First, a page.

One solitary life

Nature is an oxymoronic creature. On the surface it can be breathtaking in its beauty and panoramic displays of life. Yet its very existence depends upon death. Herbivores kill and consume plant life in order to survive. Carnivores kill and consume other animals. And omnivores kill and consume both.

Although their position at the top of the food chain has caused most humans to become omnivores, this dominant position has also compelled them to exploit plants and animals not simply for food, but for other purposes as well. Trees are cut down to make wood and paper products, while animals are killed for their fur or their skins, and subjected to painful and debilitating experiments allegedly designed to ensure that new products and/or medicines are “safe” for human use. Even many companion animals, so adored for their devotion and unconditional love, are bred in “puppy mills,” where pregnant dogs and their offspring are often kept in crowded and filthy cages.

On the basest level, animals are often destroyed for nothing more than entertainment; the childhoods of serial killers are frequently peppered with incidents of cruelty to animals; a once popular NFL quarterback organized and bet upon dog fights, often destroying the “losers” in painful and brutal ways; roosters are often subjected to the same type of “pit fighting” as dogs; bulls are often slowly and painfully stabbed to death in front of thousands of cheering spectators; and hunting is now a “sport” that has become the catalyst for a plethora of cable television programs showcasing so-called sportsmen “high-fiving” each other over the carcasses of dead animals.

Of course there are many who will argue, with some merit, that despite laws like the Humane Slaughter Act, animals are killed more humanely by hunters than in many slaughter houses; therefore nobody opposed to the killing of animals for “sport” can claim the moral high ground if beef, pork or poultry are part of their diet.

While I agree that people who engage in the “sport” of hunting should not be stereotyped, nor their motives lumped into a single category, it is evident, at least in some cases, that hunting is sometimes nothing more than a way for sadistic cowards to satiate their bloodlust without having to face any real danger.

Country singer Toby Keith, for example, is an avid hunter; so is “rocker” Ted Nugent, who, not surprisingly, often appears on the concert stage with Keith; Dick Cheney, the corruptly appointed “vice-president” of the United States, often engages in canned hunts, where the quarry has no chance of escape; Antonin Scalia, the racist, arrogant and unethical Supreme Court “justice” largely responsible for Cheney’s and George W. Bush’s illegal occupation of the White House, frequently joins Cheney on his hunting excursions.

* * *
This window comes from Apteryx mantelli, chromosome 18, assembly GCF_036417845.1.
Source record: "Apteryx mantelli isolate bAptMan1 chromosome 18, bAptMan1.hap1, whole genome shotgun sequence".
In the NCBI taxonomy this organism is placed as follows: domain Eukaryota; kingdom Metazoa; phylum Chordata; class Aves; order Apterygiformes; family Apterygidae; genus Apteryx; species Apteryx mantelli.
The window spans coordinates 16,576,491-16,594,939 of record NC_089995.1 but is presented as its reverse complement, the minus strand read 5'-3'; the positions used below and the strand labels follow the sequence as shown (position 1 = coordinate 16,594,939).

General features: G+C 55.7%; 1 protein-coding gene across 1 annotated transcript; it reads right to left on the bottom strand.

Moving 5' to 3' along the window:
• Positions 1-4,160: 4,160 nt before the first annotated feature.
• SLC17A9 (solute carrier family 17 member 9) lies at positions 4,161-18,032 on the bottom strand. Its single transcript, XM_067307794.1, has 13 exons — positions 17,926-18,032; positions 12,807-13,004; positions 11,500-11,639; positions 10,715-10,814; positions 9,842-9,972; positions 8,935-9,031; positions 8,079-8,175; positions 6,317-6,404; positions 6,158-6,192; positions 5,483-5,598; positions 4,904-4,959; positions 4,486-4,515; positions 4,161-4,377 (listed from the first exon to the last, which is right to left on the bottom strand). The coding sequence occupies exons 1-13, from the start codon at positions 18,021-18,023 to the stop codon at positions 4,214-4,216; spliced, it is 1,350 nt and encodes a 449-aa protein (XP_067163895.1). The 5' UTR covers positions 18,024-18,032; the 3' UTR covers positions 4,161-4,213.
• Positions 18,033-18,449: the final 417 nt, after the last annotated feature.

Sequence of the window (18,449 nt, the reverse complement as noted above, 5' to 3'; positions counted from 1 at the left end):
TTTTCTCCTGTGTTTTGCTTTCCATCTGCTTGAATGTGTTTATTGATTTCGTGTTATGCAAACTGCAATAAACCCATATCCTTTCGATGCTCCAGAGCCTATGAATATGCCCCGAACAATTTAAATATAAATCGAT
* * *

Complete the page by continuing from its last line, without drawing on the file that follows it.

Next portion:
But what else do these “sportsmen” have in common?: Toby Keith sings about “American Soldiers” and kicking “ass” in Iraq, yet has never served in the military. The closest he has come is when he “entertains,” or perhaps more accurately exploits, American troops in Iraq, since such “entertainment” is also an effective way to ingratiate himself to country music’s fanbase; Ted Nugent avoided serving in Vietnam by feigning insanity. Yet, now that his age and the demise of the military draft have insulated him from involuntary military service, he has become an outspoken war hawk; Dick Cheney, as I have mentioned in several previous Pravda.Ru articles, received five deferments to avoid serving in Vietnam, then tried to justify his actions by claiming he had “other priorities.” Yet this coward was one of the principal promoters of the illegal invasion of Iraq; and Antonin Scalia, Cheney’s ethically deficient “hunting buddy,” also avoided serving in Vietnam. Apparently in the vernacular of these so-called sportsmen, “courage” is defined as killing defenseless creatures who lack the capability to shoot back.

Mahatma Gandhi once said, “The greatness of a nation and its moral progress can be judged by the way its animals are treated.” I would add, “Because the way its animals are treated will eventually be the way its humans are treated.”

Plants and animals are defined in many cultures, particularly in capitalistic ones, not as living, sentient beings, but as “resources.” Therefore is it any surprise that most major corporations have “human resource” departments?

Unfortunately, when the usefulness of a resource is exhausted, it is usually unceremoniously disposed of, even when the resource still lives and breathes. Companion animals are often “put to sleep” when they’ve outlived their “usefulness” to their owners, while human beings are “laid off” and forced into unemployment lines.